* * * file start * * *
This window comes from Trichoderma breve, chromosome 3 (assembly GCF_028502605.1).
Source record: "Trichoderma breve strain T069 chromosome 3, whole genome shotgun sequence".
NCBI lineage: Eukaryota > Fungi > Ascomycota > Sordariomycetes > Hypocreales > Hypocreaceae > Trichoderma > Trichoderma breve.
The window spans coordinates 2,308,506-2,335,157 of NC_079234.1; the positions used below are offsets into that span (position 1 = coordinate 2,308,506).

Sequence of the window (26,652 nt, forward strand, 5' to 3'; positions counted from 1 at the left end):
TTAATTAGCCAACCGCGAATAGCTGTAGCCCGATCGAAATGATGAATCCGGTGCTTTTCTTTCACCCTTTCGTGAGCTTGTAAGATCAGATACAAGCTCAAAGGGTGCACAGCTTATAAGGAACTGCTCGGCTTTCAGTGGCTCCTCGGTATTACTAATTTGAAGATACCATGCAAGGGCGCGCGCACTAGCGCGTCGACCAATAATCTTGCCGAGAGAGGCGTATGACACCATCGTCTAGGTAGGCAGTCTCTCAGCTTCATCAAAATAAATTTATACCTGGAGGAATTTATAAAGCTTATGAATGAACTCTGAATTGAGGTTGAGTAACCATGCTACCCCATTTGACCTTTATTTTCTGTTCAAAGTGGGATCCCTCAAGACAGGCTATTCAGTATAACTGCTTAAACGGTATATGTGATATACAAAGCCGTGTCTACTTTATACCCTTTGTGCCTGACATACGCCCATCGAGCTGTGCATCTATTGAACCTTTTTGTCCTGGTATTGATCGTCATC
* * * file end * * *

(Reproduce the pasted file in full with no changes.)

This window comes from Trichoderma breve, chromosome 3 (assembly GCF_028502605.1).
Source record: "Trichoderma breve strain T069 chromosome 3, whole genome shotgun sequence".
NCBI lineage: Eukaryota > Fungi > Ascomycota > Sordariomycetes > Hypocreales > Hypocreaceae > Trichoderma > Trichoderma breve.
The window spans coordinates 2,308,506-2,335,157 of NC_079234.1; the positions used below are offsets into that span (position 1 = coordinate 2,308,506).

Sequence of the window (26,652 nt, forward strand, 5' to 3'; positions counted from 1 at the left end):
TTAATTAGCCAACCGCGAATAGCTGTAGCCCGATCGAAATGATGAATCCGGTGCTTTTCTTTCACCCTTTCGTGAGCTTGTAAGATCAGATACAAGCTCAAAGGGTGCACAGCTTATAAGGAACTGCTCGGCTTTCAGTGGCTCCTCGGTATTACTAATTTGAAGATACCATGCAAGGGCGCGCGCACTAGCGCGTCGACCAATAATCTTGCCGAGAGAGGCGTATGACACCATCGTCTAGGTAGGCAGTCTCTCAGCTTCATCAAAATAAATTTATACCTGGAGGAATTTATAAAGCTTATGAATGAACTCTGAATTGAGGTTGAGTAACCATGCTACCCCATTTGACCTTTATTTTCTGTTCAAAGTGGGATCCCTCAAGACAGGCTATTCAGTATAACTGCTTAAACGGTATATGTGATATACAAAGCCGTGTCTACTTTATACCCTTTGTGCCTGACATACGCCCATCGAGCTGTGCATCTATTGAACCTTTTTGTCCTGGTATTGATCGTCATC